Biosecurity considerations to protect your equine investment
Simple biosecurity measures can help to reduce chances of infectious disease introduction to your horse or horse farm.
As spring gets into full swing, many equine owners take advantage of the opportunities and activities that are offered and/or are available throughout the equine community. These activities may range from trade shows, exhibitions, horse sales, trail rides, to visiting other farms, etc. When planning activities, it is important to have a year round biosecurity plan in place on and off the farm in order to reduce the risk associated with infectious disease spread or introduction to your horse or farm. Here are a few practical biosecurity measures to consider both on and off your horse farm:
for visitors – Designate an area for visitor parking to prevent any unwanted
traffic around your farm. Request that visitors have clean boots and/or provide
them with plastic protective pull -on covers. Provide a hand washing/hand
sanitizer station before having contact with horses.
Designate boots for your farm as compared to other farms, sale
& show facilities. Change clothing (home vs. fair, show, trail ride, etc.)
Use of equipment -if borrowing, clean before use and upon returning it. This includes:
tack, trailer, tractor, etc. Additionally, it is never a bad idea to wash your
vehicle’s tires occasionally.
and water –
In an effort to prevent fecal contamination from mice/rats, birds,
dogs, cats, livestock and other wildlife, store grain/concentrate in an
appropriate container. Away from the farm - DO NOTS: use community water
troughs, feed buckets or allow horses to community graze with other horses. DO:
Bring your own feed and water buckets if warranted.
– Prevent horse nose to nose contact with unfamiliar horses when off the farm.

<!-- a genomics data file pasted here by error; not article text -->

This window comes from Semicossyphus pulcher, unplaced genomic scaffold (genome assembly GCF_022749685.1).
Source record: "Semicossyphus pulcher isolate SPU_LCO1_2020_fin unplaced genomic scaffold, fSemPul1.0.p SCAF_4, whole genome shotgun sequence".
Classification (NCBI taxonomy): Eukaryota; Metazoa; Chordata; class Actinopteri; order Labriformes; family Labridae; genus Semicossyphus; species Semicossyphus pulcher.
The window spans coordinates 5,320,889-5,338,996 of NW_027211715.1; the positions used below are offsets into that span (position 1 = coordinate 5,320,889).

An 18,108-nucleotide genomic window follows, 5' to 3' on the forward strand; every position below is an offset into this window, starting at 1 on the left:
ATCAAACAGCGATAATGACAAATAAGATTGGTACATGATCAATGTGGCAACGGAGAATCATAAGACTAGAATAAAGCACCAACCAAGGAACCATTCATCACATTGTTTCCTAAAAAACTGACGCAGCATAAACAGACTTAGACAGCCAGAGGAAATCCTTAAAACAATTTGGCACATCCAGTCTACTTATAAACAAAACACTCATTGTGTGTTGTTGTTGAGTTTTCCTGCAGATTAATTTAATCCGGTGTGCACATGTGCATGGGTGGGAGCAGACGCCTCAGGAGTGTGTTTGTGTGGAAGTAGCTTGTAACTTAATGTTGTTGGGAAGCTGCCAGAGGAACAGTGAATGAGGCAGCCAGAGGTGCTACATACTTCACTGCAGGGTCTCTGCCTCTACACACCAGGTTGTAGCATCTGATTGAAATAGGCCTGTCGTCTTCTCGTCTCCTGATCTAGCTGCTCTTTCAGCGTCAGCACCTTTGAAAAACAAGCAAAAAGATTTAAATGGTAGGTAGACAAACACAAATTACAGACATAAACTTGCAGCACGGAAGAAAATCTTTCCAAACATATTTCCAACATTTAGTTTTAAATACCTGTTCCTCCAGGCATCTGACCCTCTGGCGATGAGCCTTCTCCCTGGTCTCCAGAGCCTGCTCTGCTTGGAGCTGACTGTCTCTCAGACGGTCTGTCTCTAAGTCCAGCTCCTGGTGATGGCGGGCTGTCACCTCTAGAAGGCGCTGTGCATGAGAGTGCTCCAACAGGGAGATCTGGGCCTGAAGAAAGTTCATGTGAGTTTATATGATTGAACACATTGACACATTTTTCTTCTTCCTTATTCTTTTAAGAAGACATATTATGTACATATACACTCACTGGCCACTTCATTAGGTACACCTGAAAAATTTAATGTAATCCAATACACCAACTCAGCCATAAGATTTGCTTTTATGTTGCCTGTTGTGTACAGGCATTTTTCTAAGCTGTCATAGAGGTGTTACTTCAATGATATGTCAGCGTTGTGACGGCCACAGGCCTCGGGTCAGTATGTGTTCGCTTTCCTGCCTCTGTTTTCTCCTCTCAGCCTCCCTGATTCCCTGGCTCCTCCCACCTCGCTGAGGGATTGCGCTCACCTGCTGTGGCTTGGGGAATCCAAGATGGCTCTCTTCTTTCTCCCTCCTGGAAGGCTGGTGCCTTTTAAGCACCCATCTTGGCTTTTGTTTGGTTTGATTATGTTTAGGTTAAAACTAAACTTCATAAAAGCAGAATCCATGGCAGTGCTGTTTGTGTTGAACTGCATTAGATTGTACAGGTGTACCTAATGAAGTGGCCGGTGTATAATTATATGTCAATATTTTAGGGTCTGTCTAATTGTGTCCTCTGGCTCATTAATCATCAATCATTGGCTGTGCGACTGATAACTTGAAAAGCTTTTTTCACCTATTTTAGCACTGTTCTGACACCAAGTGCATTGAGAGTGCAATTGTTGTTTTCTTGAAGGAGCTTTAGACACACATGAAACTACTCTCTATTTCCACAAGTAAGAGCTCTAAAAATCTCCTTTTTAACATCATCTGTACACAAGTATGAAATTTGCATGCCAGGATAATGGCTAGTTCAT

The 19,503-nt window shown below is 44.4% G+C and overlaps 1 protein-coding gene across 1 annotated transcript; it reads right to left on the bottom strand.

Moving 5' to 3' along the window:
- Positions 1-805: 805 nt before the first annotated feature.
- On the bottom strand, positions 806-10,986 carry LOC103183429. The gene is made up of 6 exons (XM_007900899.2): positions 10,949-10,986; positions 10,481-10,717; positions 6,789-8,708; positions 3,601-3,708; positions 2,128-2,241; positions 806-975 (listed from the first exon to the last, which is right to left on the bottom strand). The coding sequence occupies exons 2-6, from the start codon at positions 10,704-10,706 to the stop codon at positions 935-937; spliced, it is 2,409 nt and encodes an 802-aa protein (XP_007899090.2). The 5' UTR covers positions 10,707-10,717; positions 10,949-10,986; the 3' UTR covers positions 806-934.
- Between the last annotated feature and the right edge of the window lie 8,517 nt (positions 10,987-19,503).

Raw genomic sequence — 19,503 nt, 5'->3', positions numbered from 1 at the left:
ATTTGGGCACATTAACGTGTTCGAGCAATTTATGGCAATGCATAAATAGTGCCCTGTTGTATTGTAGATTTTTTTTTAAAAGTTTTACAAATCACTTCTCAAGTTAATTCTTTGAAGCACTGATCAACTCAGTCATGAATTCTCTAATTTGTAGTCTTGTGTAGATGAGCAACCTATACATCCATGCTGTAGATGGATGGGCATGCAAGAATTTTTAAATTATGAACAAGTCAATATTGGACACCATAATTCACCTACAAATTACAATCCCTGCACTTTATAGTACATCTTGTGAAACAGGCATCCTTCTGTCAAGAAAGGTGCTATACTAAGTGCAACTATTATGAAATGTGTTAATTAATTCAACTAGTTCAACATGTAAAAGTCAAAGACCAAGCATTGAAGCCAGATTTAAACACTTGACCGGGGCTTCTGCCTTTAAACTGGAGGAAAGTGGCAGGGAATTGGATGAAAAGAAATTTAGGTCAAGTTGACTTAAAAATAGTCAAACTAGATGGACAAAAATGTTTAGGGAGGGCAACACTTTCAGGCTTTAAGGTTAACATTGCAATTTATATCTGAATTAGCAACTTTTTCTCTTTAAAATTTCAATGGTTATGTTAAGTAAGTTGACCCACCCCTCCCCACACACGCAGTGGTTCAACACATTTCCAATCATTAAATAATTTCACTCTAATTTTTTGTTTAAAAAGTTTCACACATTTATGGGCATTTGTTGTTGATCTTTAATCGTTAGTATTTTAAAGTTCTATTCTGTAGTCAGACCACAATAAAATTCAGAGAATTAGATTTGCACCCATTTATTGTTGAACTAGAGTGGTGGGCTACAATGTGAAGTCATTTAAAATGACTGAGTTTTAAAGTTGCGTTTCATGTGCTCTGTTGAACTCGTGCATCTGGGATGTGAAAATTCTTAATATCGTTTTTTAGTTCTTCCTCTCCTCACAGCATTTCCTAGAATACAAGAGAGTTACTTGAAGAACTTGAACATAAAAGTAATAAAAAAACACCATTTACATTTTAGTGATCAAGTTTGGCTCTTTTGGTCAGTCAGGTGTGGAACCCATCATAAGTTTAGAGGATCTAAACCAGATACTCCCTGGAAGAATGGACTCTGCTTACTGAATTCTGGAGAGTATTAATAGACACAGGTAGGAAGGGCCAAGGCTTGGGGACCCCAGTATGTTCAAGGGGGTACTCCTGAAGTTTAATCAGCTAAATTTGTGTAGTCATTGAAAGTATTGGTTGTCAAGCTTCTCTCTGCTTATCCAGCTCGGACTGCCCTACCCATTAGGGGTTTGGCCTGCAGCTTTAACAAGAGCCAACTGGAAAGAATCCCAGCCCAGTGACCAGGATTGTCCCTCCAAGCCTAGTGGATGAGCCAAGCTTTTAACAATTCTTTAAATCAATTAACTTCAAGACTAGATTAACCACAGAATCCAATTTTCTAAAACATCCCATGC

Avoid shared feed, water and/or equipment with horses not from your farm. Have
the appropriate updated documentation if needed: Official Certificate of Health,
Coggins test, vaccination, deworming. If you have purchased a new horse or
welcome a visiting horse, isolate this horse from other horses on your farm for
30 days. Your horses that routinely exit the farm for show, tail rises, etc
should be housed and pastured separately from the animals that never leave the
property. Be sure to care for/visit quarantined horses last to avoid potential
Insects serve as vectors for disease. Debris management is critical
in avoiding places for unwanted insects to thrive. Be sure to clean up spoiled
feed, manure, used bedding, and weeds. Do not allow standing water in pails,
old tires, on tarps, etc as mosquitoes can mature in a few days. In addition, water
containers should be emptied and cleaned occasionally.
Limit fecal – oral contact by having an appropriate manure
management plan. Composting manure works well to kill parasites and weed seeds.
If planning to spread manure on pastures, do this during non-grazing periods
when horses will be removed from the area. If dragging a dry lot – do this on hot,
dry days to potentially allow heat to kill some of the parasites. When away
from the farm, clean up after your horse by using your own pick or shovel. If
you lend your pick or shovel to someone else or clean up after someone else’s
horse, be sure to clean and disinfect it before putting it back in your trailer
or bringing it home.
At minimum, a biosecurity plan should include: clean boots, clean hands, clean clothes and clean equipment. Remember that you don’t have to live in a bubble, but be aware of the risks and have a year round plan to reduce those associated risks.
Additional information: The University of Guelph, along with Colorado State University and sponsored by the American Association of Equine Practitioners Foundation (AAEP Foundation) and Vétoquinol Canada Inc. have developed an equine biosecurity risk calculator that is available for horse owners to evaluate what their respective equine biosecurity risks may be.